Canadian pork is likely to benefit in the short-term from the new Mexican retaliatory tariffs on U.S. pork. Canada though already exports the majority of its hams to Mexico, so its ability to ramp up sales – at least in the short-term – may be constrained. Increased trade with Mexico could mean lower Canadian exports to other destinations, but the list of markets for hams is short and mainly includes the U.S. (regional trade to U.S. processors) and China, where U.S. pork is already at a significant disadvantage, with the 25% additional duty. (Canada’s exports of boneless hams to Australia have already declined from historic levels so the impact on that market is expected to be limited, even though Australia is a significant market for U.S. boneless hams). Another relevant point is that no one benefits from tariffs.
Canada’s hog prices are based on the U.S. market, thus the negative price pressure from the retaliatory tariffs imposed by China and Mexico have impacted Canadian producers as well. Of more long-term concern is the establishment of a foothold for EU pork in Mexico. Currently about 60 EU slaughter plants are approved to export to Mexico, with more pending approval, and European exporters are optimistic about opportunities there, especially in light of the upgraded EU-Mexico Free Trade Agreement expected to be implemented as soon as 2020; and the current weak market in China. The U.S. maintains transportation and logistical cost advantages, and the just in time delivery system for large processors makes the U.S. the ideal supplier. While it will not be easy for Mexican processors to switch from combos of chilled U.S. pork to boxes of frozen European pork, if Mexican companies try EU product and like it, they will probably continue purchasing to help diversify away from the U.S., which under current conditions is being viewed as a less reliable supplier. It’s not entirely clear whether EU exporters will be able to meet U.S. prices, and competitiveness will vary by cut, even with a duty of 20% on U.S. product. Moving new, large volumes of EU frozen pork to Mexico in the short-term will probably be challenging, but when Mexico opened the duty-free quota for poultry (due to HPAI), imports from Brazil gained momentum and grew from less than 300 mt in 2013 to more than 100,000 mt in 2017. Thus, Brazil was able to capture 10% of Mexico’s poultry imports, at the expense of the U.S.
Increased Canadian and EU supplies in Mexico could result in a fall of U.S. market share from the 90% registered during Q1 2018 to 75% for the second half of this year. That would result in a decrease in U.S. exports of roughly 10,000 mt per month or more than 60,000 mt for the rest of 2018. If unit values hold at Q1 levels, the drop in export value to Mexico would be more than $100 million over 6 months. Given the growth in U.S. production and already large U.S. consumption, it is likely that product not going to Mexico will be absorbed in other export markets as well as in the domestic market, at lower prices. Looking only at ham prices, the drop in the primal value could translate into losses to the industry of more than $300 million for the remainder of this year which would be roughly $600 million over the next year. Picnics are the other primal most likely to be impacted. The added negative price pressure for picnics and hams could result in industry losses of $425 million for July-Dec 2018 and $835 million over the next year. Other cuts will also be impacted but hams and picnics are by far the biggest volume items. (see Table 1 and explanation of ham and picnic price value calculation below)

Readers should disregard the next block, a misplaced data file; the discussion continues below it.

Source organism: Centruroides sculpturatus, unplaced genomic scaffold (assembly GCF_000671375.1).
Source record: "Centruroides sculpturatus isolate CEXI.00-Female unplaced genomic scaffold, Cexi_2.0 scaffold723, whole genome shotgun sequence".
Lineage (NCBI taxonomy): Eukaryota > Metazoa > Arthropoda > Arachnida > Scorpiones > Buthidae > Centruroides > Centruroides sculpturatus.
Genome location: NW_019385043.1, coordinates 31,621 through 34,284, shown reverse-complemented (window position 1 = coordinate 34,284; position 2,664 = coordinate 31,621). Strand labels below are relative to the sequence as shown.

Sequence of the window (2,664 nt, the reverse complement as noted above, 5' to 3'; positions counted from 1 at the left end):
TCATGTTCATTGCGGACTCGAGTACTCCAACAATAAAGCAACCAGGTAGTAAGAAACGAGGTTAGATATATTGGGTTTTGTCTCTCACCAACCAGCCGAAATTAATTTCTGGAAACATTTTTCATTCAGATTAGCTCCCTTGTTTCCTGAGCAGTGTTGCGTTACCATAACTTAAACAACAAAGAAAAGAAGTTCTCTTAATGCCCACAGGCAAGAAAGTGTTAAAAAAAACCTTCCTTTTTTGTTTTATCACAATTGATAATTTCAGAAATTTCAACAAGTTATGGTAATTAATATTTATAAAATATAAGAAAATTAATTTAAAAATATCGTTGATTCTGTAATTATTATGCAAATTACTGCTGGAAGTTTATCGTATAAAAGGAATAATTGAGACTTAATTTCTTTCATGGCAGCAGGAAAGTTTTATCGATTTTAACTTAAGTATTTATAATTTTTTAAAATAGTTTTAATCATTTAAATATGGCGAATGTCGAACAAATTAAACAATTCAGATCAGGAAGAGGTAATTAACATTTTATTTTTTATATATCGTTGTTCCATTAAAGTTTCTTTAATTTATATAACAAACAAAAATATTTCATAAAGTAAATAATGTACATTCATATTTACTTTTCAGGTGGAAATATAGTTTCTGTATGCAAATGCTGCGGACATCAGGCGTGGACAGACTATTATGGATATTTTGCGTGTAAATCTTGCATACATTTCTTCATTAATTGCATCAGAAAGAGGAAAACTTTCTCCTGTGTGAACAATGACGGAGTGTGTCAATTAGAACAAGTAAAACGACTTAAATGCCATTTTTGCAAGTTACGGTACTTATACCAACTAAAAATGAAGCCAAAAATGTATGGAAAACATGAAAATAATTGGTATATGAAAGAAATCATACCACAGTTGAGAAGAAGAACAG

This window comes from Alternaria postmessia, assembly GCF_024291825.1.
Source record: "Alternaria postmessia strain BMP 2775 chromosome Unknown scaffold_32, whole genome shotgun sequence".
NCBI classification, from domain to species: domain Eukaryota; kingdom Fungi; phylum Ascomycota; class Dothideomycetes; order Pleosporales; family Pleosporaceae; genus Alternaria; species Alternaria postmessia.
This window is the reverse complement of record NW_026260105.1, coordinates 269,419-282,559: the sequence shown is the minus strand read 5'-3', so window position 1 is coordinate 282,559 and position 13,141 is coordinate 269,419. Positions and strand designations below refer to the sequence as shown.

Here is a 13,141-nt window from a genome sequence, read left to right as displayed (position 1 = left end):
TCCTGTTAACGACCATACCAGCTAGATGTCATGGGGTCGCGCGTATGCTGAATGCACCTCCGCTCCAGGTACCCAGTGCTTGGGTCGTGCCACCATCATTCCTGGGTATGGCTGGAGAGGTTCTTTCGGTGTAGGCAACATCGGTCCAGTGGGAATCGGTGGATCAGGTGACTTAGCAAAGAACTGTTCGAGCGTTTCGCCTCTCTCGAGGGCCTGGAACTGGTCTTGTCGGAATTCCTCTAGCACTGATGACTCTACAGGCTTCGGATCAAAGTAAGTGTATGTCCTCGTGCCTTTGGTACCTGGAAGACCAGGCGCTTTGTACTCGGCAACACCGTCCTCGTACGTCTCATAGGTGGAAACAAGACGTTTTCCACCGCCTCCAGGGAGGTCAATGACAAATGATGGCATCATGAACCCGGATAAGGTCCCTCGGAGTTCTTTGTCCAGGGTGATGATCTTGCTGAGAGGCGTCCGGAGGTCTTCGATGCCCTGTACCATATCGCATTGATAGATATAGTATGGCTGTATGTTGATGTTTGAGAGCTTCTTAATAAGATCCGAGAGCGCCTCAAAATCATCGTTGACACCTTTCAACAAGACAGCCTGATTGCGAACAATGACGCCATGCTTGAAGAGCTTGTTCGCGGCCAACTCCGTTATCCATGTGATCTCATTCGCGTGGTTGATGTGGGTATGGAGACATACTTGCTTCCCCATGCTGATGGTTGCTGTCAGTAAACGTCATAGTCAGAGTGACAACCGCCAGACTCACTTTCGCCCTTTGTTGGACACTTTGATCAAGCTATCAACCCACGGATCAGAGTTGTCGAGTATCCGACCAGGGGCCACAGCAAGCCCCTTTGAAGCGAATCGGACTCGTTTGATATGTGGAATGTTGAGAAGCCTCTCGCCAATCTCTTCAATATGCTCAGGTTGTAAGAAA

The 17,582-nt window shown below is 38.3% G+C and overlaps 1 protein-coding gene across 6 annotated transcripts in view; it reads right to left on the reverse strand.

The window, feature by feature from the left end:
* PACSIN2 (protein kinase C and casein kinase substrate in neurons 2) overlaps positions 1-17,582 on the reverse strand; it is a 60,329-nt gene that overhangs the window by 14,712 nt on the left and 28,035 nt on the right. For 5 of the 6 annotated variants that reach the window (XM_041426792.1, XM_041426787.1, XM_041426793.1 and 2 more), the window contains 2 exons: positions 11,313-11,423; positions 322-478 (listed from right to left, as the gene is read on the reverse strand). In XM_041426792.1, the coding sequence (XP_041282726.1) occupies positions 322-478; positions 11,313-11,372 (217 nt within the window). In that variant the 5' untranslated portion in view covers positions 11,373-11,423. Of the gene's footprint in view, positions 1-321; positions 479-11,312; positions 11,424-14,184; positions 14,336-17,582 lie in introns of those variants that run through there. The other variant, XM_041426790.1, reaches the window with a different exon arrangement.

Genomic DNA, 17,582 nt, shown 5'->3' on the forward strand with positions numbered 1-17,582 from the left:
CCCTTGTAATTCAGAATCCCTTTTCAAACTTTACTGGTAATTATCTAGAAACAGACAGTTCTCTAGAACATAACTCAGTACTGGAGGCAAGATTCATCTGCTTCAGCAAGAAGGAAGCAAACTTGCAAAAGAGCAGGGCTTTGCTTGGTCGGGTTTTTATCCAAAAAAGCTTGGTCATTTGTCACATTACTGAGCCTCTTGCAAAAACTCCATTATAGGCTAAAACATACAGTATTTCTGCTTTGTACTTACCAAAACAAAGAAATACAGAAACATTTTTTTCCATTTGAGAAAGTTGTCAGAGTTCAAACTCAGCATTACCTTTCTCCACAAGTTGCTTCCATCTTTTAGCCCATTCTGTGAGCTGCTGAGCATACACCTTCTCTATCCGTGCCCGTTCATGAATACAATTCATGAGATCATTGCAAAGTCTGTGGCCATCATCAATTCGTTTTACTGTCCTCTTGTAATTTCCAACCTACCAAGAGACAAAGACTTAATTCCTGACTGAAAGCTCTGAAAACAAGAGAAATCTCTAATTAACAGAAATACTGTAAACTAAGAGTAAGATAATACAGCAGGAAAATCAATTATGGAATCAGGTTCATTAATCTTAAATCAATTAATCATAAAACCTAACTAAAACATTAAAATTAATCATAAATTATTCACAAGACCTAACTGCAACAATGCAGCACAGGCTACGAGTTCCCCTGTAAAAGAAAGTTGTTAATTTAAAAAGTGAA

It is also important to note that our initial understanding is that the duty-free quota is specifically aimed at Mexico’s processing industry. Retailers do not have opportunities to purchase pork at zero duty beyond Canada and Chile, where the potential for supply growth is limited. Prices for Mexican pork already see inflationary pressure and as other suppliers see an increase in demand (Canada and Chile), prices will increase, and retailers are likely to shift more shelf space to poultry as they might have a hard time offsetting the cost of the 20% duty on U.S. pork and inflationary pressure on domestic pork and pork from Canada and Chile. USMEF estimates that roughly 70% of U.S. pork exports to Mexico are bound for processing and 25% to retail with the remaining 5% to the HRI sector.
For processors, U.S. pork will likely remain the most price competitive option, and a decrease in U.S. market share might be limited in the near-term. Mexico’s total pork imports could slow, resulting in lower U.S. prices. It is also important to note that we assume that Brazil does not gain access to Mexico. If Mexico were to quickly lift the FMD-related restrictions and approve Brazilian pork plants, the loss in U.S. market share could be more significant, especially since Brazil’s largest market, Russia, remains closed and thus Brazil’s pork prices are very competitive as they seek alternative markets. Although Mexico’s approval of Brazilian pork would likely have longer-term implications, at this time duty-free access through the quota only lasts to the end of 2018, after which all non-FTA suppliers will again pay the 20% duty. This should somewhat limit Brazil’s future competitiveness.
Table 1. USMEF Estimate of U.S. Pork Industry Trade and Value Losses from Imposition of Mexican Import Duties and TRQ Implementation
Export Loss: Monthly 10,000 mt decrease in exported tonnage of HS 0203 pork products to Mexico compared to baseline forecasts @ US $1,733/ton*
Value Loss: Reduction in U.S. pork output value resulting from a drop in export prices to Mexico and a fall in average ham and picnic primal values**
*Note that exports not going to Mexico will likely be shipped to other markets ar lower prices; it is not appropriate to add the export losses and the value losses above but the possible decrease in exports to Mexico will mean lower pork and hog prices as shown in the value loss estimate.
**The decrease in the ham and picnic primal values are based on the actual 15% year-over-year decrease in April and May 2018 compared to the same period in 2017, due mainly to China’s retaliatory tariff. The actual drop in value per head during this period averaged $4.75 for hams and $1.90 for picnics. We assume Mexico’s retaliatory tariffs will cause ham and picnics to continue to trade at this discount to year-ago. If primal values lose another 5% on average, dropping to 20% below year-ago levels, the per head loss would be closer to $9.10, with industry losses of $585 million through the end of the year or $1.15 billion on an annual basis. Commercial hog slaugher is estimated at 126 million head for 2018, and roughly 64 million head for July-Dec 2018.